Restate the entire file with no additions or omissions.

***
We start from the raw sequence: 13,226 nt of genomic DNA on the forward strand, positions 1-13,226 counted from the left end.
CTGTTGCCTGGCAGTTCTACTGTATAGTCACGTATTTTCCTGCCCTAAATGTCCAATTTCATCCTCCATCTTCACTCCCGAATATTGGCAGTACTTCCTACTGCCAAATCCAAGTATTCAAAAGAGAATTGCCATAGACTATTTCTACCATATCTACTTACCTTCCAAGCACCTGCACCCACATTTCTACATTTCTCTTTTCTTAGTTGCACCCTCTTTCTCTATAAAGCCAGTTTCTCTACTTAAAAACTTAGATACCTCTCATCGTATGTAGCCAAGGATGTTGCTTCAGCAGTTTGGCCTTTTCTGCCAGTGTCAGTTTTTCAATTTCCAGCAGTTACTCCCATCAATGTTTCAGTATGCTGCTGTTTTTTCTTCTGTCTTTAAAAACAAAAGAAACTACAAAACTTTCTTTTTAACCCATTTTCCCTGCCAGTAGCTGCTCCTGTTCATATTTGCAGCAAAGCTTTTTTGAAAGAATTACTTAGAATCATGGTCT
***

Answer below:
We start from the raw sequence: 13,226 nt of genomic DNA on the forward strand, positions 1-13,226 counted from the left end.
CTGTTGCCTGGCAGTTCTACTGTATAGTCACGTATTTTCCTGCCCTAAATGTCCAATTTCATCCTCCATCTTCACTCCCGAATATTGGCAGTACTTCCTACTGCCAAATCCAAGTATTCAAAAGAGAATTGCCATAGACTATTTCTACCATATCTACTTACCTTCCAAGCACCTGCACCCACATTTCTACATTTCTCTTTTCTTAGTTGCACCCTCTTTCTCTATAAAGCCAGTTTCTCTACTTAAAAACTTAGATACCTCTCATCGTATGTAGCCAAGGATGTTGCTTCAGCAGTTTGGCCTTTTCTGCCAGTGTCAGTTTTTCAATTTCCAGCAGTTACTCCCATCAATGTTTCAGTATGCTGCTGTTTTTTCTTCTGTCTTTAAAAACAAAAGAAACTACAAAACTTTCTTTTTAACCCATTTTCCCTGCCAGTAGCTGCTCCTGTTCATATTTGCAGCAAAGCTTTTTTGAAAGAATTACTTAGAATCATGGTCT